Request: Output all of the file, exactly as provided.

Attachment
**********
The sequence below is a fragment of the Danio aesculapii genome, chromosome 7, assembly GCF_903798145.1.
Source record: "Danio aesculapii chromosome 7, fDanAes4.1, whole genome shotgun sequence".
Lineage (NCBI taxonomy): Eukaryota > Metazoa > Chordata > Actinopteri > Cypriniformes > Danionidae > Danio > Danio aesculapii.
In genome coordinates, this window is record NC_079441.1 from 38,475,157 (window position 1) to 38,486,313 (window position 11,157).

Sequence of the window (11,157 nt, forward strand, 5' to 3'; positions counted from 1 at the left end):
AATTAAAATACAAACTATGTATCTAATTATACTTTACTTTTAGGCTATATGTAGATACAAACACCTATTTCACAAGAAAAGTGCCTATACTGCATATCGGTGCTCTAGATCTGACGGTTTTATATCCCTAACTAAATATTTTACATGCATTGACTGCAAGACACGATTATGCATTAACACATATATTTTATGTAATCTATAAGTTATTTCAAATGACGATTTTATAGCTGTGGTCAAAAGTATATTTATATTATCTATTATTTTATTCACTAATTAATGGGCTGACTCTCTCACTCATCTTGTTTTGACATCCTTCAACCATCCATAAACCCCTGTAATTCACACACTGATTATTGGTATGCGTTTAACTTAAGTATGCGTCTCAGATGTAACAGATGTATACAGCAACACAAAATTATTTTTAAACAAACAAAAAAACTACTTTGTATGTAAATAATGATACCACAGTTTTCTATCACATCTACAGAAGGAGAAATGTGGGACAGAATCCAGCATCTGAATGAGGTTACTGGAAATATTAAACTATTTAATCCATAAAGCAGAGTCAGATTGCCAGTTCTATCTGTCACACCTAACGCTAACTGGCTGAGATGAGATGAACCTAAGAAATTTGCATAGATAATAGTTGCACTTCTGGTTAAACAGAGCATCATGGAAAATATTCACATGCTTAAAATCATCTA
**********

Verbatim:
The sequence below is a fragment of the Danio aesculapii genome, chromosome 7, assembly GCF_903798145.1.
Source record: "Danio aesculapii chromosome 7, fDanAes4.1, whole genome shotgun sequence".
Lineage (NCBI taxonomy): Eukaryota > Metazoa > Chordata > Actinopteri > Cypriniformes > Danionidae > Danio > Danio aesculapii.
In genome coordinates, this window is record NC_079441.1 from 38,475,157 (window position 1) to 38,486,313 (window position 11,157).

Sequence of the window (11,157 nt, forward strand, 5' to 3'; positions counted from 1 at the left end):
AATTAAAATACAAACTATGTATCTAATTATACTTTACTTTTAGGCTATATGTAGATACAAACACCTATTTCACAAGAAAAGTGCCTATACTGCATATCGGTGCTCTAGATCTGACGGTTTTATATCCCTAACTAAATATTTTACATGCATTGACTGCAAGACACGATTATGCATTAACACATATATTTTATGTAATCTATAAGTTATTTCAAATGACGATTTTATAGCTGTGGTCAAAAGTATATTTATATTATCTATTATTTTATTCACTAATTAATGGGCTGACTCTCTCACTCATCTTGTTTTGACATCCTTCAACCATCCATAAACCCCTGTAATTCACACACTGATTATTGGTATGCGTTTAACTTAAGTATGCGTCTCAGATGTAACAGATGTATACAGCAACACAAAATTATTTTTAAACAAACAAAAAAACTACTTTGTATGTAAATAATGATACCACAGTTTTCTATCACATCTACAGAAGGAGAAATGTGGGACAGAATCCAGCATCTGAATGAGGTTACTGGAAATATTAAACTATTTAATCCATAAAGCAGAGTCAGATTGCCAGTTCTATCTGTCACACCTAACGCTAACTGGCTGAGATGAGATGAACCTAAGAAATTTGCATAGATAATAGTTGCACTTCTGGTTAAACAGAGCATCATGGAAAATATTCACATGCTTAAAATCATCTA